In this blog I am looking at the character of multitasking. I often find myself trying to accomplish many tasks throughout my day and what I have noticed is that my focus is split. That instead of focusing on one task at the time finishing and moving on to the next one, I start one task and in the middle move on to another, then another, then get back to the first one and at the end I have not completed any tasks or very few to reflect my full capacity of completing tasks. It is time to take control of how I move myself through tasks.
I forgive myself for accepting and allowing "desire to finish many tasks throughout the day" be my driven factor to start tasks, instead of realizing that I can only do so much in one day and practically selecting tasks to be completed based on priority and necessity.
I forgive myself for accepting and allowing myself to start many tasks and interrupt myself in the middle to move on to another task, not realizing that within the desire to finish many tasks there is a sense of laziness (for example I will be doing laundry which I need to pick up from the cat's room-when I go to get the laundry I decide that since I am already down here I should clean the cat's litter, change their water because going up the stairs and coming back down would be too much work.)
I forgive myself for accepting and allowing myself to at the end of the day when I was not able to complete everything that I set goal for, to feel irritated and blame myself for not being efficient, instead of stopping and investigating the point and self correcting.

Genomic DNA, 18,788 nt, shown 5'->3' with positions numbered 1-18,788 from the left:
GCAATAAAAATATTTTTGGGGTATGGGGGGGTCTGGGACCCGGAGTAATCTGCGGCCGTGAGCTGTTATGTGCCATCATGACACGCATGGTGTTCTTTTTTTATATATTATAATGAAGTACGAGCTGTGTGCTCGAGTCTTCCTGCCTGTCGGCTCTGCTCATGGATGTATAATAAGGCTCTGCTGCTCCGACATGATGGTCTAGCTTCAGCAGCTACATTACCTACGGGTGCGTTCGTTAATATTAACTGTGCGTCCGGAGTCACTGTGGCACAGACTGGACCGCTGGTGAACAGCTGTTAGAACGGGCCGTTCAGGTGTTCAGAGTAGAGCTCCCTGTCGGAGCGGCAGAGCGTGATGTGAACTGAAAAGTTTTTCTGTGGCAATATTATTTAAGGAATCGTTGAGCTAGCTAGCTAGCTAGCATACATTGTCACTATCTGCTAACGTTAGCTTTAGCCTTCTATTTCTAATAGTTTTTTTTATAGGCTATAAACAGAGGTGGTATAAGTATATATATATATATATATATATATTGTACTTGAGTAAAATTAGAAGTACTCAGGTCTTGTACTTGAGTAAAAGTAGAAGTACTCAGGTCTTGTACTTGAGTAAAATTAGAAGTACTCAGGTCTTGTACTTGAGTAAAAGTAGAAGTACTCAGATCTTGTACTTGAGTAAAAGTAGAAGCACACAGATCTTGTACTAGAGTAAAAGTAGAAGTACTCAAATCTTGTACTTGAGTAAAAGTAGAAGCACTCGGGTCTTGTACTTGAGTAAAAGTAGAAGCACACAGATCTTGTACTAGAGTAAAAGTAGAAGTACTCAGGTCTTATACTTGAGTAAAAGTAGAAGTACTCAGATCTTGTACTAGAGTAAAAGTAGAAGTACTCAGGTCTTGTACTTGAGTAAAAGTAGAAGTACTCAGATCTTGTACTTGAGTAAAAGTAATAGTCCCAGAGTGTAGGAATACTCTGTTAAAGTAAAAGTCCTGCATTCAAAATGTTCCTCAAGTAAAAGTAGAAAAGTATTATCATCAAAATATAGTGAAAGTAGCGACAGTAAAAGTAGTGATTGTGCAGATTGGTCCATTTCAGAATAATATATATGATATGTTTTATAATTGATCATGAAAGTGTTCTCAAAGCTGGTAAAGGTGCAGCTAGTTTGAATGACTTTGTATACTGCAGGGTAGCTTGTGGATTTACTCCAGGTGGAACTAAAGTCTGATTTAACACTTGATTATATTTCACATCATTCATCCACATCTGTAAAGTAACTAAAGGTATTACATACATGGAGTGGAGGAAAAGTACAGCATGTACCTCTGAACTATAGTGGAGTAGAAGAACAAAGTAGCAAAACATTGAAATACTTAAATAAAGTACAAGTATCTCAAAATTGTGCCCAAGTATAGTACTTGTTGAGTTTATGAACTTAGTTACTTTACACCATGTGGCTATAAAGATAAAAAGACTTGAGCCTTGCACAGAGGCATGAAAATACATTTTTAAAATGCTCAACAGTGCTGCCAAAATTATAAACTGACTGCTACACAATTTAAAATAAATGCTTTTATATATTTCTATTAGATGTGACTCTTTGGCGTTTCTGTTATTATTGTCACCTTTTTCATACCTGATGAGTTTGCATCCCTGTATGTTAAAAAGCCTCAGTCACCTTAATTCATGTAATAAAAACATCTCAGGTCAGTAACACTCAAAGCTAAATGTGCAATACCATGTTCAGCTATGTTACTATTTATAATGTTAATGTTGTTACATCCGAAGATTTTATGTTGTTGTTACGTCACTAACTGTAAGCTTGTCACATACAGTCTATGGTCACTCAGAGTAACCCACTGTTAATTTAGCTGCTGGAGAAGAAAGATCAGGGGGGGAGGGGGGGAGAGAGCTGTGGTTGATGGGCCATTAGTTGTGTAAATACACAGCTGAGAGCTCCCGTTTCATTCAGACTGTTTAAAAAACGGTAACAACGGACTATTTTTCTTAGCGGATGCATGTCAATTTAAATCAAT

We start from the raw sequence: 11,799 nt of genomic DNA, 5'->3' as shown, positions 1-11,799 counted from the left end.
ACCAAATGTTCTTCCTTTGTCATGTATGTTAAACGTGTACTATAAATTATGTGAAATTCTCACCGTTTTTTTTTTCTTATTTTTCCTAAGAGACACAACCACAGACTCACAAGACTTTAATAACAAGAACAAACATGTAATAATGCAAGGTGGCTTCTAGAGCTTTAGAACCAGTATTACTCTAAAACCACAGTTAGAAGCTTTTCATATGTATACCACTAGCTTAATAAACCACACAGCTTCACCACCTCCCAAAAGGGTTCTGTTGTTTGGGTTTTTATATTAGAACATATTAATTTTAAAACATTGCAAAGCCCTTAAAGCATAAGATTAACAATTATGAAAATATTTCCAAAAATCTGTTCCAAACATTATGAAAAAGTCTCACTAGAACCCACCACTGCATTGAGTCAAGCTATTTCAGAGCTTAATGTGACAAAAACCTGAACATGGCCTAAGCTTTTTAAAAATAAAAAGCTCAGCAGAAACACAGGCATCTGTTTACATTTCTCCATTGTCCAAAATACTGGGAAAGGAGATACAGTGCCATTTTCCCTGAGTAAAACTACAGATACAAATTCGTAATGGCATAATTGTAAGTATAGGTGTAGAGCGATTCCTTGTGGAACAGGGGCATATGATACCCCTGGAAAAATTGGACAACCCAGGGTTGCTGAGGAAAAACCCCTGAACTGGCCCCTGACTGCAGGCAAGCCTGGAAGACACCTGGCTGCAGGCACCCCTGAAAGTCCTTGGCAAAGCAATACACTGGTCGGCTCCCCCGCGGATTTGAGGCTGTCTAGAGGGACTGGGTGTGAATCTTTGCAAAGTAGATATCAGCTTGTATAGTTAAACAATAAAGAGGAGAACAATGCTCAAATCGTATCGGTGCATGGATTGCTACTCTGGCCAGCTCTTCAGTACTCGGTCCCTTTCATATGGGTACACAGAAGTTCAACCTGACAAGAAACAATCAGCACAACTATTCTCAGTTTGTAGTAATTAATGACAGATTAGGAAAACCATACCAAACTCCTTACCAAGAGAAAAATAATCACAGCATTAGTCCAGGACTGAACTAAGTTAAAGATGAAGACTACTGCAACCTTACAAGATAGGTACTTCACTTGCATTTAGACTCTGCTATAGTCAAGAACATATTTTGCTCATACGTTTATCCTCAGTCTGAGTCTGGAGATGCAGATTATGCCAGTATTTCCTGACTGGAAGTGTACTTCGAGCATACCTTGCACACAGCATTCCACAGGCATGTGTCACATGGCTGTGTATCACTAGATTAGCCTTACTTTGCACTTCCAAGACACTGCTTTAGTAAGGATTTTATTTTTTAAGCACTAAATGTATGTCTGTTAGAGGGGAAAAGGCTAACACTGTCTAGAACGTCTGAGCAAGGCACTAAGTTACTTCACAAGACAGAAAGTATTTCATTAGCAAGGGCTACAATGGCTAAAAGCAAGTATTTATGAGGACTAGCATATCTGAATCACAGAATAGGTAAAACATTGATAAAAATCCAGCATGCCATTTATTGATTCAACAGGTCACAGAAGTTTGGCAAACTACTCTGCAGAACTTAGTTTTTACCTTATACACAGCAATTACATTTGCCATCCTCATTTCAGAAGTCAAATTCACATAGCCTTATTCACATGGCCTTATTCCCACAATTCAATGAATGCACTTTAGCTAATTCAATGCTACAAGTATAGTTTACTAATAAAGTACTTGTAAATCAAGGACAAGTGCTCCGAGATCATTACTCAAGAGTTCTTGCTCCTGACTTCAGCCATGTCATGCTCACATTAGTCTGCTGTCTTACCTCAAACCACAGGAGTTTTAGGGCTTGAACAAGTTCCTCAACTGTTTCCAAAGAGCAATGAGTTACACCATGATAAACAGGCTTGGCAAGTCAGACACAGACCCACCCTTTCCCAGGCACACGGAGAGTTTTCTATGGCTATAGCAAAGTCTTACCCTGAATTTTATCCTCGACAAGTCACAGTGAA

I forgive myself for accepting and allowing myself to feel overwhelmed by wanting to complete many tasks, and when I am unable to do so because of multitasking I become discouraged to start tasks in general-leading to in fact being lazy.
As the point of laziness develops through my discouragement which I had allowed to form by my behavior in approaching tasks, then I find myself ignoring to do tasks by saying I will complete them later. As I align myself to directing the matter of tasks, when a task pops up that I am able to do, but say "I can do it later..." I stop, I breathe and direct myself to accomplish the task with all of my attention on it.
I commit myself to before starting any tasks to consider the practicality within my participation in the selected tasks, to organize myself and in fact select tasks based on priority and necessity then proceed with the selected tasks one by one with all my attention on one task at the time.
When the urge/desire arises within me to multitask as in the example with the laundry I presented, I stop, I breathe and redirect myself back to the task I have chosen to perform until it has been completed. If there is such a task that needs to be spilt (as in part of it needs to be done now-the other later) I will direct myself accordingly with making sure that part one is fully completed before moving on to another task and then resuming back to the second part of the first task.